A Star is Born Movie Review

Unbeknownst to many, this fall’s A Star is Born happens to be the third remake of the 1937 film, remade previously in 1954 and 1976. While each version has a unique spin on the story, the main plot about a relationship drama tangled in musical showbiz remains the same, and yet, I have a feeling that first-time director Bradley Cooper managed to capture something magical with his co-star Lady Gaga in her first starring role.

Cooper leads the cast as Jackson Maine, a country singer-songwriter who frequently performs at sold out concerts and more frequently intoxicates himself. One night, out of booze, he stops at a nightclub where he encounters Ally, performing La Vie en Rose as part of the night’s show and dazzling the crowd with her voice. Maine, impressed with her talent visits her backstage immediately sparking off the night that quickly bonds them as musicians and lovers.

The very next day, he flies her over to his next concert but Ally discovers that he has also arranged for her to perform one of her own songs on stage. Pushed by Maine and her best friend Ramon, she hesitantly approaches the mic and unleashes a vocal performance (Shallow) that skyrockets her to stardom and relationship overnight. As their romance blooms, Maine takes her to visit his home in Arizona where he discovers that his manager/brother has sold it off. Furious at his betrayal, Maine punches Bobby, soon after which he quits. Ally is soon approached by a record producer who offers her a contract. Maine is visibly disturbed yet supports her decision to go along with it but at the same time realizes his career is heading towards a downward spiral. As the drinking intensifies, Maine’s health declines and personal demons take over and not only threaten to derail Ally’s career but also rupture their beautiful bubble.

The film does a spectacular job recycling a melodramatic story which at its foundation is a human story about the dynamics of love, addiction and the music industry. Cooper and Gaga’s amazing chemistry is the bedrock upon which performances are built, easy to watch, believable and tear-jerking, both leads deliver fantastically. The rest of the cast elicit strong performances, especially Sam Elliot as Bobby. Predictable and a tad too long towards the end, the film still keeps you hooked with its performance driven storytelling while at the same time it delivers on the technical edge. Jump cuts and dramatic transitions serve to trim unnecessary bits and pieces while maintaining the flow of the narrative.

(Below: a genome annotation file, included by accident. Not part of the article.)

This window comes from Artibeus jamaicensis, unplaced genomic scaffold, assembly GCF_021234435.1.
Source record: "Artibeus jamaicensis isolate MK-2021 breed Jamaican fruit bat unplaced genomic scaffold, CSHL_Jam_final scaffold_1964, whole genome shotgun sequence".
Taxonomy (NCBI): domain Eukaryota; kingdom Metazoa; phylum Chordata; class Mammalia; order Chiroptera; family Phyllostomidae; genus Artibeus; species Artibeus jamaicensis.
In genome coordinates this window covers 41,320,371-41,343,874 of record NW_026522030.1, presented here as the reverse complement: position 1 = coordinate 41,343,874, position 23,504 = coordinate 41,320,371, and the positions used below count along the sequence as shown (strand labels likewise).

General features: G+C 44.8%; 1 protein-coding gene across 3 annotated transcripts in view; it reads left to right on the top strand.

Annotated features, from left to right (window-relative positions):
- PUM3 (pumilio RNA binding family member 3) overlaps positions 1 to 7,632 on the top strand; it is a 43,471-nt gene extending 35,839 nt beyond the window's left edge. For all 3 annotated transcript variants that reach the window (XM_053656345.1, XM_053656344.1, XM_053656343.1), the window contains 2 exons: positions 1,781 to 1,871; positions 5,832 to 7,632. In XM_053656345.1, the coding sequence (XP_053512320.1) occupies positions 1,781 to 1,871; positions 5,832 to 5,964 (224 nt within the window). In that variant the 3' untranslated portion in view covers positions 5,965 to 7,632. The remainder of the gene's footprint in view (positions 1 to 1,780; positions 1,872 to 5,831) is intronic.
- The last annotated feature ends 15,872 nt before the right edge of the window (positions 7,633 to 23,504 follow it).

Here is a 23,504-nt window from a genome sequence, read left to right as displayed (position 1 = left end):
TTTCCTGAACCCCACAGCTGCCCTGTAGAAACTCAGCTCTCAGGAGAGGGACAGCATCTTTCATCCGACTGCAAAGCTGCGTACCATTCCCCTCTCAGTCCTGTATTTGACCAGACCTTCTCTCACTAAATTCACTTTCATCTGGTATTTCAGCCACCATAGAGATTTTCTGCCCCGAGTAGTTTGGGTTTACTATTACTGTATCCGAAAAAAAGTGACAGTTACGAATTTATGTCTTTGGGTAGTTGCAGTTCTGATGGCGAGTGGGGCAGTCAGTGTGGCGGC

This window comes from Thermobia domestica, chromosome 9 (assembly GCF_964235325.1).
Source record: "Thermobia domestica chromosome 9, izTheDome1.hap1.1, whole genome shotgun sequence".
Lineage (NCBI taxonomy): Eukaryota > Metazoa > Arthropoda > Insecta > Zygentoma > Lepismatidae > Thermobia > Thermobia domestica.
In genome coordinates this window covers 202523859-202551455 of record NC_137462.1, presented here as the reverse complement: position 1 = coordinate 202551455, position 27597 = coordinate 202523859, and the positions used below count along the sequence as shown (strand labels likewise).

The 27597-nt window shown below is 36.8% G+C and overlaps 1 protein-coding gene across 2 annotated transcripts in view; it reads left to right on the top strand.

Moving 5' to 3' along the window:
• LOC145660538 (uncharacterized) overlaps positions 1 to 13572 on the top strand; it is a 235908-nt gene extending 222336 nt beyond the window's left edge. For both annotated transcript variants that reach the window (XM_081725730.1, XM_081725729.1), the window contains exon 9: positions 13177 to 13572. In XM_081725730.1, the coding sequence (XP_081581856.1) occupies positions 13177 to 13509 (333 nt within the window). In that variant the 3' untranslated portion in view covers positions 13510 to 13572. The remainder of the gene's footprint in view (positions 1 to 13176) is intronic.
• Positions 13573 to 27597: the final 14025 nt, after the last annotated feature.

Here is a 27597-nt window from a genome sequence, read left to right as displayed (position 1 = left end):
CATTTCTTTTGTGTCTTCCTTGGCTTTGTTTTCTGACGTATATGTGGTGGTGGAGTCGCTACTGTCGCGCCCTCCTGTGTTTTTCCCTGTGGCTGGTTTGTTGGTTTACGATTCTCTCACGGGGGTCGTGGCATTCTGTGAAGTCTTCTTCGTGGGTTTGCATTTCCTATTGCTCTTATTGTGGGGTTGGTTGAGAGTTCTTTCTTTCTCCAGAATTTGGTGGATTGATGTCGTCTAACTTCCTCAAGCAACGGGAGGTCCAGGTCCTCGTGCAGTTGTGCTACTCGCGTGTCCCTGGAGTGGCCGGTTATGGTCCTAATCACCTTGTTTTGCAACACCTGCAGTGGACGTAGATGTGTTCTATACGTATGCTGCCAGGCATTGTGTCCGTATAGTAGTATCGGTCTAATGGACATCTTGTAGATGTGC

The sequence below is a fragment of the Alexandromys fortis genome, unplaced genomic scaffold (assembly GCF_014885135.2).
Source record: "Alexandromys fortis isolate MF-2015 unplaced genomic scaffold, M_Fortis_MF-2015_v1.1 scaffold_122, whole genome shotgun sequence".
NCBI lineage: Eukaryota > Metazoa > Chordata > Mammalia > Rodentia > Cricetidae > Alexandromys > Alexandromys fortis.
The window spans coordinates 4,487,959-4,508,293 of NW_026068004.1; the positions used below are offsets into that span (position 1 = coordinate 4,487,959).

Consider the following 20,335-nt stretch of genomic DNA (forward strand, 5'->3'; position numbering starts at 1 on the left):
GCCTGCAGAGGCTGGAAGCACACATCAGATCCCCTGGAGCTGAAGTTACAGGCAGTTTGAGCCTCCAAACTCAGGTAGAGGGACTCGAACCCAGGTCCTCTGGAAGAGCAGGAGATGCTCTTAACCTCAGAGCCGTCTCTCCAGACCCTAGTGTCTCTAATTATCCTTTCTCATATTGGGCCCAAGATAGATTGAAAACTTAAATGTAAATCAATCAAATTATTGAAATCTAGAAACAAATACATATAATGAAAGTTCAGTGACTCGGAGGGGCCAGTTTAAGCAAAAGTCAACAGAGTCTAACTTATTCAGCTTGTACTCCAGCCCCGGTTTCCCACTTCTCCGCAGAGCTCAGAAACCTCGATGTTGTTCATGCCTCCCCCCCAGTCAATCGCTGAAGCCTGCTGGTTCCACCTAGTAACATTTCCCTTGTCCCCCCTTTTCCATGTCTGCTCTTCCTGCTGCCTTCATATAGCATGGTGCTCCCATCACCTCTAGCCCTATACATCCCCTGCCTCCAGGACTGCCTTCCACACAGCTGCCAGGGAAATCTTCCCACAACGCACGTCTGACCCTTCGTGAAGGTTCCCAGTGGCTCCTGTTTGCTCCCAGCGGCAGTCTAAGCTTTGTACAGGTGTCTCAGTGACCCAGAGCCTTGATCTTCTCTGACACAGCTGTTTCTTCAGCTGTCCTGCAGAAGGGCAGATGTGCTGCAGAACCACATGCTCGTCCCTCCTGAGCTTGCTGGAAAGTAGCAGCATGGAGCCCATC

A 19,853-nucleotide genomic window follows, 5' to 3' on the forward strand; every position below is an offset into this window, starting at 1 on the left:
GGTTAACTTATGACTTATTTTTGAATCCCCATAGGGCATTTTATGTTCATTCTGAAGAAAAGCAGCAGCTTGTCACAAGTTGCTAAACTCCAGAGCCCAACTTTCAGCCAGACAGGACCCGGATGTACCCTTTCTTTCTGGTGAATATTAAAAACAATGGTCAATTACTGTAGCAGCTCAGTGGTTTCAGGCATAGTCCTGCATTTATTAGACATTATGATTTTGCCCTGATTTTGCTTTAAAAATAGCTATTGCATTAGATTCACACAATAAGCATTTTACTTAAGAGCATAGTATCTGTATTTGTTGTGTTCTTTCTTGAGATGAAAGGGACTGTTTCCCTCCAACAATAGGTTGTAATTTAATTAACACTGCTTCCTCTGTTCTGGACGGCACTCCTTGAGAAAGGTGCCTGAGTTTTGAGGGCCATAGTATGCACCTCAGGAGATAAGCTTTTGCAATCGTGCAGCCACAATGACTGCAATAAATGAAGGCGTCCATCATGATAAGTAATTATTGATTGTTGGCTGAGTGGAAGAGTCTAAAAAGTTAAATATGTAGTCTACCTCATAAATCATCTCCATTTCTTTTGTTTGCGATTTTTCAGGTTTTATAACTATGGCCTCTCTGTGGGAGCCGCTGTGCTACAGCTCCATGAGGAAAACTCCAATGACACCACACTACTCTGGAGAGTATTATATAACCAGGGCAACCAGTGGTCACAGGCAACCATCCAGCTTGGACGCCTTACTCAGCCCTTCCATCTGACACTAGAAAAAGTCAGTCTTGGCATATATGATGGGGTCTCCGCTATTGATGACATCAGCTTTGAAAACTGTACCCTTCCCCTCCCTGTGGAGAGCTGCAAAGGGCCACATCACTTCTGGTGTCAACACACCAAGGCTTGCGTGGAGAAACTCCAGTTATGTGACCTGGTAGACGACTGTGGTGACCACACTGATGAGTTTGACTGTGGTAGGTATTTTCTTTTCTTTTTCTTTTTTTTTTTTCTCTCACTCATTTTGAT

I was totally blown away by Cooper’s ability to handle both roles in front and behind the screen, the way in which concerts and music was covered visually was impressive and no one can expect any less when Matthew Libatique (Darren Aronofsky’s cinematographer) handles the camera. The film’s best moments are during its first and third act which highlight the blooming romance and Jack’s career hitting rock bottom. The rise of Ally’s stardom against Maine’s fading time in the limelight articulate the vacillating nature of showbiz and how fame and success affects human emotions and the dynamic of relationships.

Overall, A Star is Born is one of the best films I’ve seen this year and I would definitely label it as an early Oscar contender – after all the other remakes each won Academy Awards. Cooper’s rise as a director lives upto its hype with the fresh reviews the film has garnered on its festival run. But certainly, Lady Gaga steals the show on screen and elevates this film into a whole other level. Personally, I cannot wait till I see this again.

Courtesy of Akash SK